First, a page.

After 16 months of conspiracy theories directed against the Egyptian military predicting that the "democratic process" would be subverted to keep allies of former President Hosni Mubarak in power, the commission overseeing that nation’s presidential election has declared Muslim Brotherhood candidate Mohamed Morsi the victor.
A surprisingly-low turnout in the runoff June 16–17 election between Morsi and former prime minister Ahmed Shafik was followed by a narrow margin of victory for the Islamist candidate. According to the Associated Press, Morsi won with 51.7 percent of the vote — a margin of victory of only 800,000 votes.
In the weeks leading up to the election, the Egyptian parliament had attempted to force Shafik out of the race by passing a law that would have banned candidates associated with the Mubarak regime from running for office. Egypt’s Supreme Constitutional Court threw out the law, and also determined that a third of the members of parliament had secured their offices in violation of the nation’s election laws. Removing a third of the parliament effectively dissolved that body, and led to a constitutional crisis on the eve of the election.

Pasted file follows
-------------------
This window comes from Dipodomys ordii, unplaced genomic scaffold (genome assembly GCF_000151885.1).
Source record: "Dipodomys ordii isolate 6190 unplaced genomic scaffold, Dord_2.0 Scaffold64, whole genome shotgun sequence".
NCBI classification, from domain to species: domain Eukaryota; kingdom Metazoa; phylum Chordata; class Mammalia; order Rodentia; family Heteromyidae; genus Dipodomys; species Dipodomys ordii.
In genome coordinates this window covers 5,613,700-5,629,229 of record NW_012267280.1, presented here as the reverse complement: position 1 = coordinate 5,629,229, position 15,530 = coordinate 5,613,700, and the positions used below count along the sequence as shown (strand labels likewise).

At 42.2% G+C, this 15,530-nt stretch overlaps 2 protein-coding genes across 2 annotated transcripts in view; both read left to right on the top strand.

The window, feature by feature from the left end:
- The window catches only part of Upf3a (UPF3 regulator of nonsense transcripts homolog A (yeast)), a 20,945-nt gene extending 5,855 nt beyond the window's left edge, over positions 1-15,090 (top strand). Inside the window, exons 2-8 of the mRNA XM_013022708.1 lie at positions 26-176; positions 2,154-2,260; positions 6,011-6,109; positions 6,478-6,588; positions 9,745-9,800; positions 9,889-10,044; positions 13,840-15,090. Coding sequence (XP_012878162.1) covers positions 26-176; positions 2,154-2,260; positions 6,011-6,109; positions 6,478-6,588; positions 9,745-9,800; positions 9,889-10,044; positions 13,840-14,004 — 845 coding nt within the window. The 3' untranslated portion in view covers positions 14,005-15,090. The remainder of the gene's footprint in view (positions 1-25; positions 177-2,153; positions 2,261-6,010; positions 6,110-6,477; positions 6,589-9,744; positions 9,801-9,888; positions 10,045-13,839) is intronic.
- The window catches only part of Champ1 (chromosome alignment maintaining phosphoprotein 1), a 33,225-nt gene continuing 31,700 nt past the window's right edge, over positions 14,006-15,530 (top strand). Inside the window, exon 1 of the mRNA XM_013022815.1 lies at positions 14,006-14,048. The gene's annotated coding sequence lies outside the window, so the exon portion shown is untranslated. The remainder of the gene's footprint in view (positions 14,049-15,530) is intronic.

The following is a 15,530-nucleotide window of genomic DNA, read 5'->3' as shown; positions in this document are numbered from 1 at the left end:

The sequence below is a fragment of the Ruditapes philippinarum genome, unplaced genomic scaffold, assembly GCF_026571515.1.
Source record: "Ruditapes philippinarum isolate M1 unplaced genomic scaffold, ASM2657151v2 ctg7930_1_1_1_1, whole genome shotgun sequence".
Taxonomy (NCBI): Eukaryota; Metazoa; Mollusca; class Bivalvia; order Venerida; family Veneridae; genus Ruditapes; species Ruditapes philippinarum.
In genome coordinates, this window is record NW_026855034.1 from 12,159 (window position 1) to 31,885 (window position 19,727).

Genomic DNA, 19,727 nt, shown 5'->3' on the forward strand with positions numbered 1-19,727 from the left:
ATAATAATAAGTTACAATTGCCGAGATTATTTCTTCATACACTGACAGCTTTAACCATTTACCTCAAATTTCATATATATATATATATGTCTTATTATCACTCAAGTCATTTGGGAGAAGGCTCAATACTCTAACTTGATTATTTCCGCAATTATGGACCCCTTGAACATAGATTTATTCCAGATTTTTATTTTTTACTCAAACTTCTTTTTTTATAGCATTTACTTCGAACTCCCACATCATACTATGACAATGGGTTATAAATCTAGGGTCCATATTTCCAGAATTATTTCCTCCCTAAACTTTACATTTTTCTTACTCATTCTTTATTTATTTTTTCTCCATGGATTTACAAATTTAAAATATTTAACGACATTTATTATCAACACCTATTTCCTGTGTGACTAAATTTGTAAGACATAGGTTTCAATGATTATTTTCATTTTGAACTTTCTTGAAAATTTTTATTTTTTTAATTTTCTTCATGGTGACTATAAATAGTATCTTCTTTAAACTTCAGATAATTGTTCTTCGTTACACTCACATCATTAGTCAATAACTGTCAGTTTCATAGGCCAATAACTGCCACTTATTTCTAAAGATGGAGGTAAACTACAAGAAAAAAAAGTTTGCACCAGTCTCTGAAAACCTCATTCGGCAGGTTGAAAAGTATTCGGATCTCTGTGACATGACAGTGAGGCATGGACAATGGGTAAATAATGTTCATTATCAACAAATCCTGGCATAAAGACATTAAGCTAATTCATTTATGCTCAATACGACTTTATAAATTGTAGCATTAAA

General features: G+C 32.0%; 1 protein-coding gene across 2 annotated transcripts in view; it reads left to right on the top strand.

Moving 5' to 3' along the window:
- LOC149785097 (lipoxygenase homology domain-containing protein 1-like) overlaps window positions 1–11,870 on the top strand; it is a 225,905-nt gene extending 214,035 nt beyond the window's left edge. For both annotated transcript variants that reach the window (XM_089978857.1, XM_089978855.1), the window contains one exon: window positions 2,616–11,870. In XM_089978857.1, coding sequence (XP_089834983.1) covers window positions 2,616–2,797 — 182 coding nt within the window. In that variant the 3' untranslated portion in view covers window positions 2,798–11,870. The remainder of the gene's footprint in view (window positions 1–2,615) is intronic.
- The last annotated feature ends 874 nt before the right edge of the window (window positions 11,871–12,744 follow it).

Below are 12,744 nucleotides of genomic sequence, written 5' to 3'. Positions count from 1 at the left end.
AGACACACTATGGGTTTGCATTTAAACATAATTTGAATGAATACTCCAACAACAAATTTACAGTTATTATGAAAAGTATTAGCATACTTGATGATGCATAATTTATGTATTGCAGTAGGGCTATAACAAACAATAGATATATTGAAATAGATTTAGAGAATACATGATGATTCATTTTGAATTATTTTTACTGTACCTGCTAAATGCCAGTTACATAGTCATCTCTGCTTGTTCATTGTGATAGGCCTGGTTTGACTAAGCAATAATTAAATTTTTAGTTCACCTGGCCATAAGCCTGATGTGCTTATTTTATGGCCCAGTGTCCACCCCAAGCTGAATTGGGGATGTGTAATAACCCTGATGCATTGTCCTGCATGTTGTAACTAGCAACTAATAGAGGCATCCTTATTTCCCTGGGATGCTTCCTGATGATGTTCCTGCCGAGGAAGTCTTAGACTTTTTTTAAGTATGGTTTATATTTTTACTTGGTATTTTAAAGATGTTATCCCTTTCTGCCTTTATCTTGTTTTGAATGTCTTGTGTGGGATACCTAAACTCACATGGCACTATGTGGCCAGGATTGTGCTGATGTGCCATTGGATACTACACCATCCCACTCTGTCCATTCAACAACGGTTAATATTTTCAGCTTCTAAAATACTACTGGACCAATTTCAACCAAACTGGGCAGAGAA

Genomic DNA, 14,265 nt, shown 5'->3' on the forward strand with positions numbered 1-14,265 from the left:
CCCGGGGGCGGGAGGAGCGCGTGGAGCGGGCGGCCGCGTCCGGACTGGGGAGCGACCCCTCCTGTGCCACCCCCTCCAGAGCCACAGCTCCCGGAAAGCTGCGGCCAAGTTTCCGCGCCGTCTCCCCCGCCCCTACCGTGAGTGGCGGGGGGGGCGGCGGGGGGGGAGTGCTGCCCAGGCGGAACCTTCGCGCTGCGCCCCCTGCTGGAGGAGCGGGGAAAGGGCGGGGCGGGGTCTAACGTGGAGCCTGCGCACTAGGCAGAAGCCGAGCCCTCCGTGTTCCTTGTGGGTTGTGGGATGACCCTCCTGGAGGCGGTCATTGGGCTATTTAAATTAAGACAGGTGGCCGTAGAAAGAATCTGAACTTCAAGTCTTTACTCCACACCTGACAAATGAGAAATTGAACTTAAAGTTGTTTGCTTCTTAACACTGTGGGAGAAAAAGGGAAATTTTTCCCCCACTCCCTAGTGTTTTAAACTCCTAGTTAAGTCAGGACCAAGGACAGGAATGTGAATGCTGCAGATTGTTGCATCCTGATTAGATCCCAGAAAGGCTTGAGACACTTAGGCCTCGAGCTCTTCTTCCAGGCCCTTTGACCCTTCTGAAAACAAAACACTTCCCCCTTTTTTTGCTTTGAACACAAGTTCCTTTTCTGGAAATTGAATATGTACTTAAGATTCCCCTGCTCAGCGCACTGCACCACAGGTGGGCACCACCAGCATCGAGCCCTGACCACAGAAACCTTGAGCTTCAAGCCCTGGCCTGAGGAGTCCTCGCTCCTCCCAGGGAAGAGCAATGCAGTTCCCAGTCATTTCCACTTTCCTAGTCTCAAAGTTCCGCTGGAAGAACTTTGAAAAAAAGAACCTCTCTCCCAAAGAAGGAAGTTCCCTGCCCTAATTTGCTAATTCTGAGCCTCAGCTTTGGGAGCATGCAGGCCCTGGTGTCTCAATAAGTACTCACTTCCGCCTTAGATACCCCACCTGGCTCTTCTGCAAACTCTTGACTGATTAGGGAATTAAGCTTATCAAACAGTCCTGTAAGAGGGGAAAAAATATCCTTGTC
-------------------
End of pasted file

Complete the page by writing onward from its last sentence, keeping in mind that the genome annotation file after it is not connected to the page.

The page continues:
When word of Morsi’s electoral victory was released on June 25, the President-elect was quick to give his acceptance speech. The AP reported that he delivered his speech “stiffly as he read from notes,” declaring: "I tell everybody in this memorable day, that because of your choice, your will, and after God's favor, I am a president for all Egyptians."
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Photo of Mohamed Morsi: AP Images